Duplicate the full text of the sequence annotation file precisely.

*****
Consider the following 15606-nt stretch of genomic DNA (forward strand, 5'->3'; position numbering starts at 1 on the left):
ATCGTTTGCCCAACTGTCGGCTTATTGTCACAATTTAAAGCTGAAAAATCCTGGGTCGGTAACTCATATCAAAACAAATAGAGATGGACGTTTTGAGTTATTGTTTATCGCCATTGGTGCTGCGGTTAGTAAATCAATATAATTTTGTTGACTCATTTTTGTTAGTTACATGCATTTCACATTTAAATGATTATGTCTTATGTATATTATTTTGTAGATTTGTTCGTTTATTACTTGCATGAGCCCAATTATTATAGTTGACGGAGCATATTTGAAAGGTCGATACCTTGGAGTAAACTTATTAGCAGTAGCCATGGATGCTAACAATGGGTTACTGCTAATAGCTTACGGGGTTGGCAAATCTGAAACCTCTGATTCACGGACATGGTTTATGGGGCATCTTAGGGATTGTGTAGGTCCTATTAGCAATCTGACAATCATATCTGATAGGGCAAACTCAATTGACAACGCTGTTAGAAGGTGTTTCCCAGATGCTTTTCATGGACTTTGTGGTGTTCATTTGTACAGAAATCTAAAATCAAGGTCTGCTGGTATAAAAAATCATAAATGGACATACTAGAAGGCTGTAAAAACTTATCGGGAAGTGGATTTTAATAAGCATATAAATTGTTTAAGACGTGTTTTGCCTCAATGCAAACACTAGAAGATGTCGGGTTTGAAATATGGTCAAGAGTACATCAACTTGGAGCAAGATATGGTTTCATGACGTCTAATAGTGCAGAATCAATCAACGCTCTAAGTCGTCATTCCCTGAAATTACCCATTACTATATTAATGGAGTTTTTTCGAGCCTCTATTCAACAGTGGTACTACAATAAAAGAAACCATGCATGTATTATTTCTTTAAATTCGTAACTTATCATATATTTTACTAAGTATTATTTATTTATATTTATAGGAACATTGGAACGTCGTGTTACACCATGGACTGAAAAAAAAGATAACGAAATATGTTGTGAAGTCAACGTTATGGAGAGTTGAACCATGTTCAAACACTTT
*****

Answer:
Consider the following 15606-nt stretch of genomic DNA (forward strand, 5'->3'; position numbering starts at 1 on the left):
ATCGTTTGCCCAACTGTCGGCTTATTGTCACAATTTAAAGCTGAAAAATCCTGGGTCGGTAACTCATATCAAAACAAATAGAGATGGACGTTTTGAGTTATTGTTTATCGCCATTGGTGCTGCGGTTAGTAAATCAATATAATTTTGTTGACTCATTTTTGTTAGTTACATGCATTTCACATTTAAATGATTATGTCTTATGTATATTATTTTGTAGATTTGTTCGTTTATTACTTGCATGAGCCCAATTATTATAGTTGACGGAGCATATTTGAAAGGTCGATACCTTGGAGTAAACTTATTAGCAGTAGCCATGGATGCTAACAATGGGTTACTGCTAATAGCTTACGGGGTTGGCAAATCTGAAACCTCTGATTCACGGACATGGTTTATGGGGCATCTTAGGGATTGTGTAGGTCCTATTAGCAATCTGACAATCATATCTGATAGGGCAAACTCAATTGACAACGCTGTTAGAAGGTGTTTCCCAGATGCTTTTCATGGACTTTGTGGTGTTCATTTGTACAGAAATCTAAAATCAAGGTCTGCTGGTATAAAAAATCATAAATGGACATACTAGAAGGCTGTAAAAACTTATCGGGAAGTGGATTTTAATAAGCATATAAATTGTTTAAGACGTGTTTTGCCTCAATGCAAACACTAGAAGATGTCGGGTTTGAAATATGGTCAAGAGTACATCAACTTGGAGCAAGATATGGTTTCATGACGTCTAATAGTGCAGAATCAATCAACGCTCTAAGTCGTCATTCCCTGAAATTACCCATTACTATATTAATGGAGTTTTTTCGAGCCTCTATTCAACAGTGGTACTACAATAAAAGAAACCATGCATGTATTATTTCTTTAAATTCGTAACTTATCATATATTTTACTAAGTATTATTTATTTATATTTATAGGAACATTGGAACGTCGTGTTACACCATGGACTGAAAAAAAAGATAACGAAATATGTTGTGAAGTCAACGTTATGGAGAGTTGAACCATGTTCAAACACTTT